JOURNAL ARTICLE
REVIEW

A systematic overview of chemotherapy effects in breast cancer

J Bergh, P E Jönsson, B Glimelius, P Nygren
Acta Oncologica 2001, 40 (2-3): 253-81
11441936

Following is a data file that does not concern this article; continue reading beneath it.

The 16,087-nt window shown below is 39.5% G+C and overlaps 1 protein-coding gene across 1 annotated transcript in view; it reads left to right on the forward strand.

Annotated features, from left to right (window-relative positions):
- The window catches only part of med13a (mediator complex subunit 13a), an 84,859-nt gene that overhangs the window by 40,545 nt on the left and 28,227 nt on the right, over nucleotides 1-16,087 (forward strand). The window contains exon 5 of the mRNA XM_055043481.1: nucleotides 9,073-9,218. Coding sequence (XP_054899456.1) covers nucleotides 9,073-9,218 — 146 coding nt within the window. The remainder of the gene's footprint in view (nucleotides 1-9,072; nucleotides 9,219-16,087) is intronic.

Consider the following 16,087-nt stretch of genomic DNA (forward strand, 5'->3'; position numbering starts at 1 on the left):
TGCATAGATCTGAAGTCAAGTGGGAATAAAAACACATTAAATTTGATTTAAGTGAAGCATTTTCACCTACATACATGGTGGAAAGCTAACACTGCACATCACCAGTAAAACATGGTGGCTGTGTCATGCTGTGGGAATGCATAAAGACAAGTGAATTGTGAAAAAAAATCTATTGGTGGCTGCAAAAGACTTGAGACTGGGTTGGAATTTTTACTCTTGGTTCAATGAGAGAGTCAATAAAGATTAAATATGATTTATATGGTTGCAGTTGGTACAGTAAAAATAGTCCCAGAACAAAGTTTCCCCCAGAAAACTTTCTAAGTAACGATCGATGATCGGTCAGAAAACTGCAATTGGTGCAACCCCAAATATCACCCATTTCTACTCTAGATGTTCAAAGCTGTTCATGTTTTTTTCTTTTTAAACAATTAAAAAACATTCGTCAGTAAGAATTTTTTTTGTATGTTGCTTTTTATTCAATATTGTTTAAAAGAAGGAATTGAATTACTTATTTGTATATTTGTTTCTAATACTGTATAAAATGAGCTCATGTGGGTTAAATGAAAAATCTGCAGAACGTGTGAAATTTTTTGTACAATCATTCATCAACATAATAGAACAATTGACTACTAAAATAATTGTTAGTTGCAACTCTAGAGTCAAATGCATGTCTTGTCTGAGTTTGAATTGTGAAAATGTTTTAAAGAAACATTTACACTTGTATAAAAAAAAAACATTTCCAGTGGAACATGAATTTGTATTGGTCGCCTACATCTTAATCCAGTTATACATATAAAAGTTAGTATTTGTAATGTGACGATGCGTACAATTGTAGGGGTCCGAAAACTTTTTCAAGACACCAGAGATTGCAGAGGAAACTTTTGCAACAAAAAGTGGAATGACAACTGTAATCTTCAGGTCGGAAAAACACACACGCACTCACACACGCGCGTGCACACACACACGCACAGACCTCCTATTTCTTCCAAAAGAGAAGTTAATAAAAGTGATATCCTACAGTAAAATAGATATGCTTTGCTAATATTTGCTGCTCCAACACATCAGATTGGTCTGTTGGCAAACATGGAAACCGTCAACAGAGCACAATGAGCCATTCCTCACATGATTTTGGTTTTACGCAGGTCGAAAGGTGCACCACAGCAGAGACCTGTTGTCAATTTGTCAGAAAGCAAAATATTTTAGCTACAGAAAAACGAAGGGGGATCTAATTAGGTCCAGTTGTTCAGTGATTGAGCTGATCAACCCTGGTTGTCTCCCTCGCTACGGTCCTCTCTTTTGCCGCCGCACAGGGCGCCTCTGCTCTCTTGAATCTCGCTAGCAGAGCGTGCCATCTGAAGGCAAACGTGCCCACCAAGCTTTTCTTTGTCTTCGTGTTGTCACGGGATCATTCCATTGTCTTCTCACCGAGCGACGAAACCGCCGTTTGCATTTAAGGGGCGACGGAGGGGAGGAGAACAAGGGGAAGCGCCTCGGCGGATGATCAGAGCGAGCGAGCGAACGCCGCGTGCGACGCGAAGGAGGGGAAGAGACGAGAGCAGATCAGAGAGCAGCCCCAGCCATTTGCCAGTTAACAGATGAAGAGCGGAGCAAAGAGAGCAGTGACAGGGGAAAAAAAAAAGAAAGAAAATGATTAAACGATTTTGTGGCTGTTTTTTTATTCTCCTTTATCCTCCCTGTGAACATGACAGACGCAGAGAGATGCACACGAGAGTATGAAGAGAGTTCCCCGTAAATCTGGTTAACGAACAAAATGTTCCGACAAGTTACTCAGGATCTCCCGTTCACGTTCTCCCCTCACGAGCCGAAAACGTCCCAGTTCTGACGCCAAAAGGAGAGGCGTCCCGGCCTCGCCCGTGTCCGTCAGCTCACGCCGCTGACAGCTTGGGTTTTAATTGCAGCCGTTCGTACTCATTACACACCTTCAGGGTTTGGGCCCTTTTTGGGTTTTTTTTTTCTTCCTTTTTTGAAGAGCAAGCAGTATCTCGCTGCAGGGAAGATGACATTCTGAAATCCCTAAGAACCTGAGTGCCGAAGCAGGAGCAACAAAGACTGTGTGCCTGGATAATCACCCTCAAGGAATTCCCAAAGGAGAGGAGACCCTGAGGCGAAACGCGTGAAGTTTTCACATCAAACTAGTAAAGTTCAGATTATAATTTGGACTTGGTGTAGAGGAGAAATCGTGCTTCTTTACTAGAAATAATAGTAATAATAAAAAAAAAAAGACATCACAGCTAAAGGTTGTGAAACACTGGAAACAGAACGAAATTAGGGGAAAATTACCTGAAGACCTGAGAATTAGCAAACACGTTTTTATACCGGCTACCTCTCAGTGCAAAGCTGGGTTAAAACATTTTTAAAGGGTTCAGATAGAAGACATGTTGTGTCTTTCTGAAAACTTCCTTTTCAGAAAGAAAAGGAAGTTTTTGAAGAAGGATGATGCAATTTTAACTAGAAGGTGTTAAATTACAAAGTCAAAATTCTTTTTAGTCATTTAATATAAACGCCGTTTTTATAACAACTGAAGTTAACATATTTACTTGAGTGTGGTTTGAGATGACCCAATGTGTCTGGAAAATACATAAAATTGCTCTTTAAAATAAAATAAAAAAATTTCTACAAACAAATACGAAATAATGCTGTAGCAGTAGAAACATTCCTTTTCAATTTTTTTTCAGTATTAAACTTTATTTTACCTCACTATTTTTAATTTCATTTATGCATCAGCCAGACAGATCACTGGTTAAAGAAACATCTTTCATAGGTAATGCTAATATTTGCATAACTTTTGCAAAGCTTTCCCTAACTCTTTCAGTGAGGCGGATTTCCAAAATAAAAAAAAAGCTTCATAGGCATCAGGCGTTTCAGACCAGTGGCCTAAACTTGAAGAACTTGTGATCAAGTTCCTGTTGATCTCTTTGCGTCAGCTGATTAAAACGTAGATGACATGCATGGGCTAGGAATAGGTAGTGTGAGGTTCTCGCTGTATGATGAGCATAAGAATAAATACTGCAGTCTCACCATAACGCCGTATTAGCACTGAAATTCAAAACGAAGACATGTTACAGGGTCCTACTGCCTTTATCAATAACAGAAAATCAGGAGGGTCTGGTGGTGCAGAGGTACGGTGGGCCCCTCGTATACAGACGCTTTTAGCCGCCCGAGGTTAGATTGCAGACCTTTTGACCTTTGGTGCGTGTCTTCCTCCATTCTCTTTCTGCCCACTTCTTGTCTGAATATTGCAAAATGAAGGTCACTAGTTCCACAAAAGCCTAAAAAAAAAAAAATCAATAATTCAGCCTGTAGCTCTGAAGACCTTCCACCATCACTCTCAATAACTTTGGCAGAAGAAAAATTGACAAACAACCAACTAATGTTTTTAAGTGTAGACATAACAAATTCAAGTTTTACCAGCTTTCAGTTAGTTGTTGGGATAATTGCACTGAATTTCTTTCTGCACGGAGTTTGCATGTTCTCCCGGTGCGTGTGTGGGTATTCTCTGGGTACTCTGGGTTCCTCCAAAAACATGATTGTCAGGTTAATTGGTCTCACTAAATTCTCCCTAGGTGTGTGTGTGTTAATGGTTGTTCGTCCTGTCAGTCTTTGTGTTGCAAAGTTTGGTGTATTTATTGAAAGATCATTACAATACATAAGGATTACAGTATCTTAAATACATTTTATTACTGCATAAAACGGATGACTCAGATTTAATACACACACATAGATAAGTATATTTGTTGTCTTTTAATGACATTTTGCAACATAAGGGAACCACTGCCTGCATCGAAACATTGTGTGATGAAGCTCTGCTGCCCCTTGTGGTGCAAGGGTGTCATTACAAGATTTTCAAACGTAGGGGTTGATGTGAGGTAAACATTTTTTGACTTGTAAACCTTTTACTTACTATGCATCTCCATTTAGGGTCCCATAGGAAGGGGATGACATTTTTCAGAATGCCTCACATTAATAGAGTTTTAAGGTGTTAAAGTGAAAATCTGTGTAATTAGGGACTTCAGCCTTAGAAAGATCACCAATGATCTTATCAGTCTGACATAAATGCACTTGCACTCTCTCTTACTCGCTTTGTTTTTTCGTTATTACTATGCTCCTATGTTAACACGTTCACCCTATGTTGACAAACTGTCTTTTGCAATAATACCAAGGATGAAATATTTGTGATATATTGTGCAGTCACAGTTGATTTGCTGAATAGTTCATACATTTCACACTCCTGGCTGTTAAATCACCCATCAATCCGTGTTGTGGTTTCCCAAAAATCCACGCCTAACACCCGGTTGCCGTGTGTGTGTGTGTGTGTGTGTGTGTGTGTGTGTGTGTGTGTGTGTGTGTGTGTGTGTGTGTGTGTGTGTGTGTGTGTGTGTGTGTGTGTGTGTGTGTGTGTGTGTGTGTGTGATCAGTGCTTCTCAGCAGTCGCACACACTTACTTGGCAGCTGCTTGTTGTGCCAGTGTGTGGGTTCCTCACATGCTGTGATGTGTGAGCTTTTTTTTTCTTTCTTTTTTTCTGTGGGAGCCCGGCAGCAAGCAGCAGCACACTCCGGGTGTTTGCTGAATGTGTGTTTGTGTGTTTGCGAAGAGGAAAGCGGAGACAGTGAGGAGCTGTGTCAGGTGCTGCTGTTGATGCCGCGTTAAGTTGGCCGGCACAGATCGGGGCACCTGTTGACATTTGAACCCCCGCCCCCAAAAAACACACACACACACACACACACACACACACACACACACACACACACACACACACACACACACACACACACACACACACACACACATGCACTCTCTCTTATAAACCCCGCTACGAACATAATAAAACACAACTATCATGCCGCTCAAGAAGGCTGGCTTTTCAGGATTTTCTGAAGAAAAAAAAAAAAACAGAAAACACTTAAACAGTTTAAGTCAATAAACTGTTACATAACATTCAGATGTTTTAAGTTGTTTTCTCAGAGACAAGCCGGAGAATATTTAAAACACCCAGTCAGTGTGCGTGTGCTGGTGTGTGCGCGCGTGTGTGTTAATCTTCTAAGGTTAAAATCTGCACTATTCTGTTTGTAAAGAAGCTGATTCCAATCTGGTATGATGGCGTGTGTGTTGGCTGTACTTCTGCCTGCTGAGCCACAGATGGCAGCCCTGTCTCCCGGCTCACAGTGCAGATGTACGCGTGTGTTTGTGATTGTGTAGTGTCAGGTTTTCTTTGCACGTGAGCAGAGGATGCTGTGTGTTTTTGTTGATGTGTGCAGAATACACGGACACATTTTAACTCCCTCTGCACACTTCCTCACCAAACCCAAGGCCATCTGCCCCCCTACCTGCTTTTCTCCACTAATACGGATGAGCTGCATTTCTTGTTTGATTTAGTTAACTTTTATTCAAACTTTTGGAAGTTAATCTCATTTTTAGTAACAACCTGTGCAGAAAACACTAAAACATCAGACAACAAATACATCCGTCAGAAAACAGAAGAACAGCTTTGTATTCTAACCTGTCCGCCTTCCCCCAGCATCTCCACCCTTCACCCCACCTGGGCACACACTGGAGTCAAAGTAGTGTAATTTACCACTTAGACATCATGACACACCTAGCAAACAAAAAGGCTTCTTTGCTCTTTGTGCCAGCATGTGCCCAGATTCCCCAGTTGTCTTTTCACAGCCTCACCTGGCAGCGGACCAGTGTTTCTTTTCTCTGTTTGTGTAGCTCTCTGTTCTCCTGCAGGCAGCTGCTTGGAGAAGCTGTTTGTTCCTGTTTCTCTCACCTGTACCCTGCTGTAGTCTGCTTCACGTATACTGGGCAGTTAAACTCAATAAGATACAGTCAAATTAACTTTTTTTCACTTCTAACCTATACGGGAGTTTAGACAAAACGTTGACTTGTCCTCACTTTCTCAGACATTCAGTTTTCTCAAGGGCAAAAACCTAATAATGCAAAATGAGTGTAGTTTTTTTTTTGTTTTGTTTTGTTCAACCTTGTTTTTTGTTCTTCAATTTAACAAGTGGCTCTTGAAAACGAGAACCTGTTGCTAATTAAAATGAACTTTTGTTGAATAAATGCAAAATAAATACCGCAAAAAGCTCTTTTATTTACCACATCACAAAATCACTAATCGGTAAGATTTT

A systematic review of chemotherapy trials in several tumour types was performed by The Swedish Council of Technology Assessment in Health Care (SBU). The procedures for the evaluation of the scientific literature are described separately (Acta Oncol 2001; 40: 155-65). This synthesis of the literature on chemotherapy for breast cancer is based on 233 randomised studies, 9 meta-analysis of randomised studies, a population-based cohort study and 18 overviews/retrospective analyses including a total of 155,243 patients. The conclusions reached can be summarised into the following points: Adjuvant treatment-- There is solid scientific support from randomised studies that adjuvant polychemotherapy at 10 years will result in an absolute mortality reduction for patients younger than 50 years by 12% for node positive (34% relative mortality reduction corresponding to an estimated median survival prolongation of several years) and 6% for node negative patients. For women aged 50 to 69 years, the corresponding figures for node positive and node negative patients are 6% and 2%, respectively (approximately 11% relative mortality reduction). Anthracycline-containing combinations result in an absolute survival benefit at five years of 3%, compared with non-anthracycline based polychemotherapy. There are indications that the taxane paclitaxel may further improve the survival compared with anthracyclines. However, the limited data preclude conclusions for the routine care. The addition of tamoxifen to chemotherapy further enhances the survival benefit for receptor positive subgroups. The roles of more dose-intensive regimens, including high-dose therapy with stem cell support, are presently studied in randomised investigations. The data presented so far are conflicting but they do not in general support high-dose therapy. Quality of life, based on analyses of randomised studies, demonstrate that adjuvant polychemotherapy has an initial detrimental effect, but long-term follow-up of treated patients demonstrates no impairment of quality of life compared with untreated patients. Polychemotherapy in standard doses should be offered to premenopausal node positive patients, and the corresponding postmenopausal group with a receptor-negative breast cancer and to node negative patients with high risk factors. Polychemotherapy should be combined with tamoxifen to all patients with receptor-positive tumours. Due to a need of more knowledge in this field, patients should be included in investigational protocols. Locally advanced breast cancer-- Based on current knowledge, treatment of patients with locally advanced breast cancer should include neoadjuvant/preoperative polychemotherapy since there is evidence from controlled studies that such therapy will statistically significantly increase the number of patients who can be offered breast-conserving surgery. Indirect comparisons also demonstrate survival improvements, but the scientific support is equivocal. Metastatic breast cancer-- The median survival for patients with metastatic disease treated with conventional chemotherapy doses and regimens is 12 to 24 months. Retrospective cohort studies indicate that the use of non-anthracycline containing chemotherapy compared with no chemotherapy might add a survival gain of six to nine months. However, this estimation is based on equivocal data. Based on overview data, polychemotherapy results in a statistically significant survival gain compared with single-agent therapy. Based on repeated randomised studies, the addition of anthracyclines increases the response rate and statistically significantly improves the survival compared with non-anthracycline containing chemotherapy, except for CMF combined with prednisone/prednisolone, which will statistically significantly improve the survival compared with some anthracycline combinations. Second line therapy using vinorelbine or docetaxel is statistically significantly better than other regimens with a time to progression and survival benefit in the order of one to three months based on few randomised studies. The role, if any, of third line therapy is yet to be demonstrated. In the metastatic setting, conventional chemotherapy improves the quality of life. In standard care, first line therapy should contain an anthracycline and second line therapy using vinorelbine or docetaxel could be offered to selected patients failing first line therapy. Based on numerous randomised studies, breast cancer demonstrates a positive dose-response relationship both in the adjuvant situation and for metastatic disease. However, in the conventional dose-range there seems to be a plateau in the dose-response curve, with no further survival gains for high

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